Even at full MSRP, I’ve gotten my money’s worth and then some out of Potion Explosion. I love bringing it to the table: there’s something about all of the colored marbles, the cool-looking dispenser, and the tactile sensation of playing that attracts people to the game. It’s like an analog version of Candy Crush as you try to manipulate the marbles to collide into each other.

Players are apprentices at wizard school trying to learn how to create all of these potions. They begin with two potions on their desk that they must complete by using the ingredients (marbles) from the dispenser. On their turn, a player will pull take one marble and if the marbles that collide are the same color, then they also take those. There can be some fun chain reactions with tons of marbles being pulled out.

Players also have the option of asking for help from the professor. This allows them to select any one marble without causing an explosion and can be used to set up bigger chain reactions on their turn. However, asking for help earns a two-point penalty token.

Once you’ve completed a potion, you’ll have a special one-time use ability that will help you get the marbles you need to complete future potions. After you complete a set of five unique potions (or a set of three similar potions), you get a skill token that’s worth four points at the end of the game. In a two-player game after four skill tokens are collected, the end game is triggered.

Players count up their skill tokens and the points on each of their completed tokens, then subtract any professor penalties. Most points wins.

Potion Explosion was an immediate hit with me and my wife as well as my friends and family. It’s an easy game to learn and it’s an absolute joy to watch those marbles collide in just the right way to help you finish a potion. Even for hardcore gamers, Potion Explosion makes for a fun break between heavier games.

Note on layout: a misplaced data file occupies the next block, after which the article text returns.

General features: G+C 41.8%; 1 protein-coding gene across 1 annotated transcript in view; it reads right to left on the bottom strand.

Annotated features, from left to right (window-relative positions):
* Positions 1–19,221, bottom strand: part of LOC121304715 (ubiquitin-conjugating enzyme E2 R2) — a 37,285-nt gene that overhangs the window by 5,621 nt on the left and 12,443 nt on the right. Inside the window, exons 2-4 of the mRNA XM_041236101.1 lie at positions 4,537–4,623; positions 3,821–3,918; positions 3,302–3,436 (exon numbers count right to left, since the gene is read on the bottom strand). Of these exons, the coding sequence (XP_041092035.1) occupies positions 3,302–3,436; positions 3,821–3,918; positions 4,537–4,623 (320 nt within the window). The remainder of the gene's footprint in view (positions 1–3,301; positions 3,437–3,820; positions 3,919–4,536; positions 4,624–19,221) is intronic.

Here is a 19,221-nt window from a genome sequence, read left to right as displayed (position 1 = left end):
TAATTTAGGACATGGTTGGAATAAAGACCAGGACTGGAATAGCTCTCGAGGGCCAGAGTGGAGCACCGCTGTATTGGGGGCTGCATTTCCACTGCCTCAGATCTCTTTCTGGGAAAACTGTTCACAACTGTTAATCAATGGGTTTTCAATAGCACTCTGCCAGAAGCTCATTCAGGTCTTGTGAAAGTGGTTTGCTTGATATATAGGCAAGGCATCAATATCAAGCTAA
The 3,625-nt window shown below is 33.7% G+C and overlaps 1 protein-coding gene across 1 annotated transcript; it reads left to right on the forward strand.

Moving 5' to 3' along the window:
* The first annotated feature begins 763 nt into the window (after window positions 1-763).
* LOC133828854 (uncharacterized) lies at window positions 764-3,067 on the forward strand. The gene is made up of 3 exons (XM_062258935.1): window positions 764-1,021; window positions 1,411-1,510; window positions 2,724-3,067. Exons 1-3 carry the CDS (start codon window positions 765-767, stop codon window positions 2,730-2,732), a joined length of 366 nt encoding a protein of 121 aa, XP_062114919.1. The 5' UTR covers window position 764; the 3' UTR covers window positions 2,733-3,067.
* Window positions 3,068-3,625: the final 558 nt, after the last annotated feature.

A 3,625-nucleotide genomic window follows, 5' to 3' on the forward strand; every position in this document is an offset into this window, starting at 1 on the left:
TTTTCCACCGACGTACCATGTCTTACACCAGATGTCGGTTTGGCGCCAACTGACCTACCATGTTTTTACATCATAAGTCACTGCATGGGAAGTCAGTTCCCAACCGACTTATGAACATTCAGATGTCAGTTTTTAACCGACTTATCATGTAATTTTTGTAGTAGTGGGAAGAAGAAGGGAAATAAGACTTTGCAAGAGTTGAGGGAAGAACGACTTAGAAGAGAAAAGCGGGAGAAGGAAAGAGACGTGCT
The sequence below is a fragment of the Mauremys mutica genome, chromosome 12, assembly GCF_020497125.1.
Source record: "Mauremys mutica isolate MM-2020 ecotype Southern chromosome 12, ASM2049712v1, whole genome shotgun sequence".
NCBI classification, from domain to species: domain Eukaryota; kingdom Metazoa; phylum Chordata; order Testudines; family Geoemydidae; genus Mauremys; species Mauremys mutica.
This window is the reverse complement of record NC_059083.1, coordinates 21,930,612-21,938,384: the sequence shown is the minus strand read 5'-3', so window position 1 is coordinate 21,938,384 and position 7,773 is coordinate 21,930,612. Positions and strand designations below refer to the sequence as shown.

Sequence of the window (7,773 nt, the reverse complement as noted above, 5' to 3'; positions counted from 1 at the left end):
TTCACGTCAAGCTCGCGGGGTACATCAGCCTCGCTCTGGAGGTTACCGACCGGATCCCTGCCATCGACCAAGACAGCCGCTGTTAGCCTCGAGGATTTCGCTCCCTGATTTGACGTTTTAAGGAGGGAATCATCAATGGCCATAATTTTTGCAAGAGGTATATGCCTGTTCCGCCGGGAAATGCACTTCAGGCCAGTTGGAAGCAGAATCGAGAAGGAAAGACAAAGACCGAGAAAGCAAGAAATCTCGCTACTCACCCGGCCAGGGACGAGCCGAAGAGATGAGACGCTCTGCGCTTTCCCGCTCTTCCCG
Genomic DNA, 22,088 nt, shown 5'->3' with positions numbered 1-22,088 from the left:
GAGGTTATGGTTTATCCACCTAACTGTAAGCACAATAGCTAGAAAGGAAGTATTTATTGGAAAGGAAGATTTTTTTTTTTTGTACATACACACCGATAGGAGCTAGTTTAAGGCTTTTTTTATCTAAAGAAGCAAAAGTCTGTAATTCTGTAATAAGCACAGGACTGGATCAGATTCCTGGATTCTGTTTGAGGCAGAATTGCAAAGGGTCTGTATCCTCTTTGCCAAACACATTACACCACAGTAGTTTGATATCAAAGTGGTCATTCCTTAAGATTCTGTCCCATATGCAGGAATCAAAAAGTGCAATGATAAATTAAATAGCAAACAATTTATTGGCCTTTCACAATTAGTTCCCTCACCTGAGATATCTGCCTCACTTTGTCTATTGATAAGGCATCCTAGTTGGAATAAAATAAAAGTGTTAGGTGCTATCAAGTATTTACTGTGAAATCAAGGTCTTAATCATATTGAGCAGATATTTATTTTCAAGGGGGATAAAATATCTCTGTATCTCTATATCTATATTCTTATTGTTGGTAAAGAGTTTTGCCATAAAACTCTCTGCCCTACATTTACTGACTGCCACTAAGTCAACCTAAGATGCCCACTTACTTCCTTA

Every Night Is Game Night: Kanagawa

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I’m playing a board game every day this month and blogging about it (I did a similar challenge last year)Feel free to join me during my Every Night Is Game Night: My Daily Play & Blog Challenge. And tweet me with what you’re playing these days!


Busy with work today, then played a few quick games of Red 7 with my gaming buddies. I wrote up a blog post then realized I’d already written about Red 7 earlier this month, so here’s a look at a game I played yesterday.

Kanagawa is a gorgeous little game released last year by Iello. I like a lot of Bruno Cathala’s games (Mission: Red Planet, Abyss, and Five Tribes, to name a few) and this is another one that I quickly grew fond of.

Players are painting landscapes and earn points for collecting sets of different elements. When a player has 11 or more parts to their painting, the game ends and the most points earned via the collected sets wins.

Each round begins with cards being chosen by each player. There’s a neat push-your-luck mechanism here, as a player can take what’s on the board or pass in order to see what comes next. Then, each player “paints” their items. To paint a card, the player must have that color in their studio and they’re allowed one movement per turn (represented by the little paint brush tokens) to land on that color in their studio.

Each card can also be flipped over into a player’s studio to be used as a color or special action so that the player has more options on future turns.

As each card is placed into a player’s painting, bonuses may occur (if you’re familiar with Splendor, then this is analogous to earning the Noble tiles). If a player has a certain amount of icons in their painting, then they can take the first bonus available or wait until they collect more of that icon to earn a bigger bonus. Again, the push-your-luck mechanism is put to good use here.

I’d recommend Kanagawa to anybody, especially those who enjoyed Splendor but wanted a little more meat to that game. It has similar elements, and the worker placement (using your brushes to paint each section) and push-your-luck mechanisms (trying for the bigger bonuses) make this a nice next-step game.

Every Night Is Game Night: La Isla

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I’m playing a board game every day this month and blogging about it (I did a similar challenge last year)Feel free to join me during my Every Night Is Game Night: My Daily Play & Blog Challenge. And tweet me with what you’re playing these days!


I didn’t play a game or blog about it last night. My reason is pictured below: